I’m the Chief Editor of Nature Chemical Biology. The journal’s editorial team is based in the Boston and San Francisco offices of Nature Publishing Group (NPG). We are delighted with the chemical biology community’s support of the journal since its launch in June 2005.
We are pleased to announce the arrival of the April 2006 issue of Nature Chemical Biology, in which we shine a “Spotlight on Sulfur” and its important role in biology. For a good overview of the issue, read our April Editorial, but be sure to check out:
A Review Article by Eugene Mueller—“Trafficking in persulfides: delivering sulfur in biosynthetic pathways”, which is also featured on our special Chemistry Podcast.
A News & Views article on thionucleoside biosynthesis by Charles Lauhon, a Brief Communication on heparin biosynthesis, and a few topical Research Highlights on sulfur-related work published in other journals.
The issue also includes several examples of how chemical biologists are using small molecules to understand biological systems and provide lead compounds for therapeutic targets. For example, in a Letter to Nature Chemical Biology Steven De Wall, Brian DeDecker and colleagues showed that inorganic complexes of Pt(II), Pd(II) and Au(III) disrupt the binding of antigenic peptides to the MHC complex of the immune system, which was recently highlighted in The Economist.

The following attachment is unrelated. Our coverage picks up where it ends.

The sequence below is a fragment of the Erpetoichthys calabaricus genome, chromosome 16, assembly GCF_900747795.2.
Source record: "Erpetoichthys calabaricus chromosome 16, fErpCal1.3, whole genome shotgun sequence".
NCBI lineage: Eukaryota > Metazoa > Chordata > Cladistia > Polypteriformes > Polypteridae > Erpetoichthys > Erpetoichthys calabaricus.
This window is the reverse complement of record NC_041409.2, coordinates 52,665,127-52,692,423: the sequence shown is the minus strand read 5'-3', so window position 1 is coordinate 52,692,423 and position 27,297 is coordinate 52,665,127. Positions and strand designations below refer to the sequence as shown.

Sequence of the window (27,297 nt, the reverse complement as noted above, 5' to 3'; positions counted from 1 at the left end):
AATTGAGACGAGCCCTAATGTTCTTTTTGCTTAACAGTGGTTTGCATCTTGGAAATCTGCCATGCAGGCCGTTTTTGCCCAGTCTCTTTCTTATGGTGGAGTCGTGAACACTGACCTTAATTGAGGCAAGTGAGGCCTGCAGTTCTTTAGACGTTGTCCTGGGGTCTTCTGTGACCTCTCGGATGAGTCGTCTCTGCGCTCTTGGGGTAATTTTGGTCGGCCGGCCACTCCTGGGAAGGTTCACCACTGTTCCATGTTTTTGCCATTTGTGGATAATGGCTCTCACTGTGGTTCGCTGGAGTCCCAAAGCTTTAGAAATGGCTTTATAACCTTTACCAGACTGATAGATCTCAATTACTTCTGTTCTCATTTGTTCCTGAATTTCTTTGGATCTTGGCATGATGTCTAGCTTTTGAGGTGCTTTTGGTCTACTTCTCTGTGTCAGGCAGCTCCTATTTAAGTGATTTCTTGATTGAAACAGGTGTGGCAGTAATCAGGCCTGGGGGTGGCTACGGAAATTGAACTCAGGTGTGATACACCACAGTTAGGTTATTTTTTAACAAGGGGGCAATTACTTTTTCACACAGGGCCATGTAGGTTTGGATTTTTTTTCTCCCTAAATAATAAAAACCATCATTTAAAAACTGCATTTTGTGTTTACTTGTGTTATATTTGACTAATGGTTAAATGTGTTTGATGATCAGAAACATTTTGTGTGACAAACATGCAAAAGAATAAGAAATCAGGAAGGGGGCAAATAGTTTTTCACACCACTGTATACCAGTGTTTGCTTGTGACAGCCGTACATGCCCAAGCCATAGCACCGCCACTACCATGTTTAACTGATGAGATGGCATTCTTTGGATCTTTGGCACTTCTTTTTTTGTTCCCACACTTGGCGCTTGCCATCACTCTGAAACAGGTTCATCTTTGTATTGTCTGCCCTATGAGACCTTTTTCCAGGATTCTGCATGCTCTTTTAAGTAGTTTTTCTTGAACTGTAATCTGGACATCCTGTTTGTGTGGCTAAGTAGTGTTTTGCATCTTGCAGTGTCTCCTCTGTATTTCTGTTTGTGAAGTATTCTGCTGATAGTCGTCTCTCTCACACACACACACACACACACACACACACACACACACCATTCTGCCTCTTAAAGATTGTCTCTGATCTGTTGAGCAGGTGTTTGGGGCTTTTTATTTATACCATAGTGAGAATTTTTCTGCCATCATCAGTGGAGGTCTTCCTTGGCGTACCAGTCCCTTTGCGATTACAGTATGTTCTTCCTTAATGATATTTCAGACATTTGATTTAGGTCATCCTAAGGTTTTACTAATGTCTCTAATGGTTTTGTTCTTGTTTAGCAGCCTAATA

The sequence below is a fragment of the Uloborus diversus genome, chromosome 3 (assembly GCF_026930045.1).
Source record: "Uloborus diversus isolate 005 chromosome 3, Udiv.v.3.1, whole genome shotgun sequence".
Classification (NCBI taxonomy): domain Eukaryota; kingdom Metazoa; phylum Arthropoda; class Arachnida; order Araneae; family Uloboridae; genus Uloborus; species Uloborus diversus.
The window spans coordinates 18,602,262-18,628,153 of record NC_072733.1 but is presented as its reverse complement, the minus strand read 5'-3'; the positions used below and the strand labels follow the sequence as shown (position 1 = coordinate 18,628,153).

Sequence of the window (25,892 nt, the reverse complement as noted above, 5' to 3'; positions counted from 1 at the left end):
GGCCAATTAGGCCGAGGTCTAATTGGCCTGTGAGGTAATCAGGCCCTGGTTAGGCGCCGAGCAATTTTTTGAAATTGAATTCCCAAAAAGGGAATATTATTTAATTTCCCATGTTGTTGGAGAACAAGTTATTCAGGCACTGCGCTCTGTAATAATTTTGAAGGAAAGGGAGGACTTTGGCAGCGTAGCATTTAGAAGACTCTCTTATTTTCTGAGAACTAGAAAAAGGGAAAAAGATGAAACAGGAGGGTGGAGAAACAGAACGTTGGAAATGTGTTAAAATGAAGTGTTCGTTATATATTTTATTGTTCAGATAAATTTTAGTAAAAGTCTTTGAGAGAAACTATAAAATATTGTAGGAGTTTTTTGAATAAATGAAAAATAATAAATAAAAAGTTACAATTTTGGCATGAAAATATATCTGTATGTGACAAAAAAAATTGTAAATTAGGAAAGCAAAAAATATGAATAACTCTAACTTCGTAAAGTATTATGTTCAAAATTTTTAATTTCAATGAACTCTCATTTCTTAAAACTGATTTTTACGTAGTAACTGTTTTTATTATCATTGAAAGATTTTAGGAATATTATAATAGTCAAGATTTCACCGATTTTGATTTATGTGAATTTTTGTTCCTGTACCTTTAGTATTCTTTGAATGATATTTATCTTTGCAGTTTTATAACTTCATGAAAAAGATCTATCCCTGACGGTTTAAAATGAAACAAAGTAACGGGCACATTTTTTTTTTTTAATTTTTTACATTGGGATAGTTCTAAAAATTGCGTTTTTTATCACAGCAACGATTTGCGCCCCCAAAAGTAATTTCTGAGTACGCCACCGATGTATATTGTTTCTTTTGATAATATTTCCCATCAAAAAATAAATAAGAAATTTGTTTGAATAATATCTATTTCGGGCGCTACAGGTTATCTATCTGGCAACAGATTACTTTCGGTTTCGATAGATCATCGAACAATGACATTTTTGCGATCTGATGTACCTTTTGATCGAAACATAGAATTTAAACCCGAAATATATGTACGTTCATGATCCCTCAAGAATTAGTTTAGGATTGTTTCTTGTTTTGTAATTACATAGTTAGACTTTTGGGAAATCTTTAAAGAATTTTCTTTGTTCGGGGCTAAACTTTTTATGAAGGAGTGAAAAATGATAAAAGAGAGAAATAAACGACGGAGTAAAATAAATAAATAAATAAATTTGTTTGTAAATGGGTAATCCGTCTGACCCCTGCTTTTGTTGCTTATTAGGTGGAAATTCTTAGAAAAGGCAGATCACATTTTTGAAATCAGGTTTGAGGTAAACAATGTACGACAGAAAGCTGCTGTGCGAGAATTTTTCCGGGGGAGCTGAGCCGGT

Also, be sure to take a look at papers on selective estrogen receptor agonists (Bologa et al.), marine natural products that inhibit translation initiation (Bordeleau, et al.), and RNA interference screens for probing drug action (Brummelkamp, et al.).
I am headed to the ACS meeting in Atlanta tomorrow. During the ACS meeting, stop by the NPG Booth (#414) and pick up a copy of the March and April issues of Nature Chemical Biology. Also, register your name in a drawing to win print copies of all issues in the first volume of Nature Chemical Biology (2005). I hope to see you all at sessions, the meeting halls, and at the NPG booth on Monday, March 27th from 15.00 to 16.00.
Enjoy the meeting!
Terry L. Sheppard (Chief Editor, Nature Chemical Biology)